The question of the role of code-golf on CodeReview was raised back in April. There was very little discussion, but there seemed to be a strong consensus at the time among meta users that code golf was not on topic (7 upvotes, 0 down votes).

Recently though a code-golf question was posted. Upon reading it, I voted immediately for closure, but then I realized that it's received quite a positive response (4 upvotes on the question, and 6 answers, all within 24 hours). This has made me wonder if maybe my feelings towards code golf are not shared by a majority of users.

To me, the goal of Code Review is to achieve the highest quality of code possible, meaning maintainability, readability, etc--the typical benchmarks of code quality, not a metric of shortness. With that in mind, I feel that code golf questions are just about the antithesis of CR. I'm curious on others' thoughts though. Maybe there's some value to it that I'm not seeing?


4 Answers 4


Well, let's dig deeper and ask, what is the point of code golfing? It's mental exercise, similar to the usual code reviews, but with a slightly twisted goal. I think that golfing can be beneficial for helping to truly understand a language, including all its syntactical details and standard library features.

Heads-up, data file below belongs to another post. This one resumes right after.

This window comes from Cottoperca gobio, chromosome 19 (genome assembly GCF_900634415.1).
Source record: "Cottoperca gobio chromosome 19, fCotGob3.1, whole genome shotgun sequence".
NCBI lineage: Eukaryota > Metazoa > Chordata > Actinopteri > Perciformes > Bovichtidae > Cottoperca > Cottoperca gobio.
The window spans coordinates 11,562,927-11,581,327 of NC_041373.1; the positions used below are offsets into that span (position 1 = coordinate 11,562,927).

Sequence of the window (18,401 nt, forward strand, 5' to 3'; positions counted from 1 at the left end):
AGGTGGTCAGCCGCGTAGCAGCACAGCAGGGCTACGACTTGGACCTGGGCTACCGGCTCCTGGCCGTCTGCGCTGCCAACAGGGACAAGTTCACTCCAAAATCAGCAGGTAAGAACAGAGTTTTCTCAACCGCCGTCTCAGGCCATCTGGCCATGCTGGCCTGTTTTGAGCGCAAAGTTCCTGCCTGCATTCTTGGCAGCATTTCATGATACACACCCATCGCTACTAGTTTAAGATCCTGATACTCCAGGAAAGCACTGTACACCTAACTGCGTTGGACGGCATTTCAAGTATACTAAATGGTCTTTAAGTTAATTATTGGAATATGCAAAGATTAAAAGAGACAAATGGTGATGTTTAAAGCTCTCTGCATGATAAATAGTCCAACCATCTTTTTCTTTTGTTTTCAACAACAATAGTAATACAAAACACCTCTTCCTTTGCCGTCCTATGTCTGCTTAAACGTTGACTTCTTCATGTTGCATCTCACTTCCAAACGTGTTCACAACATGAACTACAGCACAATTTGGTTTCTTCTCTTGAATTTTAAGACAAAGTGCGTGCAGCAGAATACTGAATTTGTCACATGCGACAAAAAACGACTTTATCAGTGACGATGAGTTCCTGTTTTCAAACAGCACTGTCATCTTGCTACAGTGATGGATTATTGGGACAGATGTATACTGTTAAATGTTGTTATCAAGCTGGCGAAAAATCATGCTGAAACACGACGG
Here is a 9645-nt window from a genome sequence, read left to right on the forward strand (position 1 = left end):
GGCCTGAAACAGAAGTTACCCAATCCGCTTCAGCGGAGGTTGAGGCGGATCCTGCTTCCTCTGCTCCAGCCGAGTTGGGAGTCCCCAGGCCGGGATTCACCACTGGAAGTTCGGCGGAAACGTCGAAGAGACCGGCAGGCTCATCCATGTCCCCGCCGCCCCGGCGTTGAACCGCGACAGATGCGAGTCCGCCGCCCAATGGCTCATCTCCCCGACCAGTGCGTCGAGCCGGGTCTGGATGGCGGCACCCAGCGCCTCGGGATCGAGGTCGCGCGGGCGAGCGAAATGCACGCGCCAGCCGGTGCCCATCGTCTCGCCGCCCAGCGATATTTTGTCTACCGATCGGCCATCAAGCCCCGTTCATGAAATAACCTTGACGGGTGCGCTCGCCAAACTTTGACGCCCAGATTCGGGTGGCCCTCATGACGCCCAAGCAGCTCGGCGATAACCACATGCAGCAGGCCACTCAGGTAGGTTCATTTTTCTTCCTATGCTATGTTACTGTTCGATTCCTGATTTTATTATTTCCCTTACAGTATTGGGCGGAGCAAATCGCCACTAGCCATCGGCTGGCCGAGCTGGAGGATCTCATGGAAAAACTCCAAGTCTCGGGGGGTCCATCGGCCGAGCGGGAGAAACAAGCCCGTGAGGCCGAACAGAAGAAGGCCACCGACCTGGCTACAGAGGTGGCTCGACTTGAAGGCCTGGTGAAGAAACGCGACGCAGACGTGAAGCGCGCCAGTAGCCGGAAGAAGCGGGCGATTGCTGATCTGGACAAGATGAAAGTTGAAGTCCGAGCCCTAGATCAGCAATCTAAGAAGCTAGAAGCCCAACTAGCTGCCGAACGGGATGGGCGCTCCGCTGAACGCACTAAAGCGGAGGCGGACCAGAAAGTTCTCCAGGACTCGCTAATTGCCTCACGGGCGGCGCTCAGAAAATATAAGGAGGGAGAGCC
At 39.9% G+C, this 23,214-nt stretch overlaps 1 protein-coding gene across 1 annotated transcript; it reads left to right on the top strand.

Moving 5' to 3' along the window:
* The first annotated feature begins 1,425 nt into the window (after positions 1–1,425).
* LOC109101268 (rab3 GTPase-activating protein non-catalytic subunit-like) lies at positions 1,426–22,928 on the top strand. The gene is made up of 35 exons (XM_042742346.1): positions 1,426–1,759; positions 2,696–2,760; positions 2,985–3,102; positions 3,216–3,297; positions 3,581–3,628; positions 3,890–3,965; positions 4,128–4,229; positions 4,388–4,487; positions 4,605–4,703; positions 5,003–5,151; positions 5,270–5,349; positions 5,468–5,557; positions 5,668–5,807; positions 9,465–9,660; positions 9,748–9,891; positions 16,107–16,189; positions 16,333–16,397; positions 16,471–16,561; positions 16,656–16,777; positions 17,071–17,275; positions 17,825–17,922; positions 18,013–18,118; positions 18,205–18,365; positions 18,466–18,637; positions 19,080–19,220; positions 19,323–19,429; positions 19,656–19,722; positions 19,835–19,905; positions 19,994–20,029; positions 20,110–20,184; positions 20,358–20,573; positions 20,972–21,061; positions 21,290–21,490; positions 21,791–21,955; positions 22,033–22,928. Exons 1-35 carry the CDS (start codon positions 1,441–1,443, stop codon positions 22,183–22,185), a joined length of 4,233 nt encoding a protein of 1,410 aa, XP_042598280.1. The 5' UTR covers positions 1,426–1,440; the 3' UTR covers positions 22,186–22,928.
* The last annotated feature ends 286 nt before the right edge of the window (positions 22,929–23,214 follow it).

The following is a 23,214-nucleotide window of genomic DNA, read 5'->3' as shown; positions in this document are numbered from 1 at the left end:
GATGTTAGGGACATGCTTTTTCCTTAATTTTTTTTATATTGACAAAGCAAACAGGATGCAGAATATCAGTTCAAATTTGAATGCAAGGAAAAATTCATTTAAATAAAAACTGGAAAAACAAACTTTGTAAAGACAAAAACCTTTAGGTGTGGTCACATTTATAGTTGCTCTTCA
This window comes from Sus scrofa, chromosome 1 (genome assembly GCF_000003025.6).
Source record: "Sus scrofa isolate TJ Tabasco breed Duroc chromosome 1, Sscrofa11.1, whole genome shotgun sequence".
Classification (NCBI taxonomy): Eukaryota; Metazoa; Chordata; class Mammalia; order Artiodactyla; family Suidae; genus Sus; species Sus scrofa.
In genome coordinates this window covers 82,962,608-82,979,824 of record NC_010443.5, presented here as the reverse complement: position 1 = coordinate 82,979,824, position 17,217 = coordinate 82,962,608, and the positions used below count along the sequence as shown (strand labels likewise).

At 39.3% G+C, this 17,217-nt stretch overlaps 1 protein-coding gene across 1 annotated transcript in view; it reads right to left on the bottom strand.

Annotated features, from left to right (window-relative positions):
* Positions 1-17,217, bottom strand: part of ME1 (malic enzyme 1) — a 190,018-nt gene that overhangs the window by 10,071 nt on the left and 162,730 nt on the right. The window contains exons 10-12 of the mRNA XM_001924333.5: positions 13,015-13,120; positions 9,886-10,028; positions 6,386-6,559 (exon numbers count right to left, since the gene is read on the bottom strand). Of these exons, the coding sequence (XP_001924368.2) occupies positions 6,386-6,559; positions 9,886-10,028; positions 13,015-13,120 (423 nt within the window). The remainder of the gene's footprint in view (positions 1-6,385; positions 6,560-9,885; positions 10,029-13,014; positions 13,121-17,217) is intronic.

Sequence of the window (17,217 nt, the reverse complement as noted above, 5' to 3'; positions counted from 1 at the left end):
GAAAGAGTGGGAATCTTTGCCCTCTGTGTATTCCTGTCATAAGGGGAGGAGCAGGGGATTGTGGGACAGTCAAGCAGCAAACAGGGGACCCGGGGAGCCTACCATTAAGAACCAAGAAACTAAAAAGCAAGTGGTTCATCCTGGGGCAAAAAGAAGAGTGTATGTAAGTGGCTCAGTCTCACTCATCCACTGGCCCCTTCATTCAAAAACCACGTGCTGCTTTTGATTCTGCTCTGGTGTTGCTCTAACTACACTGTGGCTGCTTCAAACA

What is the thought process involved in golfing? I think it goes more or less like this:

  1. Switch to a simpler algorithm, if possible
  2. Stop doing obviously stupid stuff, such as repeating code
  3. Stop doing luxurious stuff like error handling
  4. Stop doing sensible stuff such as initializing variables in C
  5. Look for micro-optimizations that save a character or two
  6. Minify identifiers, reduce parentheses and braces, strip whitespace and eliminate comments

On this site, we routinely do (1) and (2). Of course, code quality diminishes as you proceed past step (2). When you read golfed code, you mentally undo (6) → (5) → (4) → (3) → (2). Shortening beyond (2) feels like it should be off-topic for this site.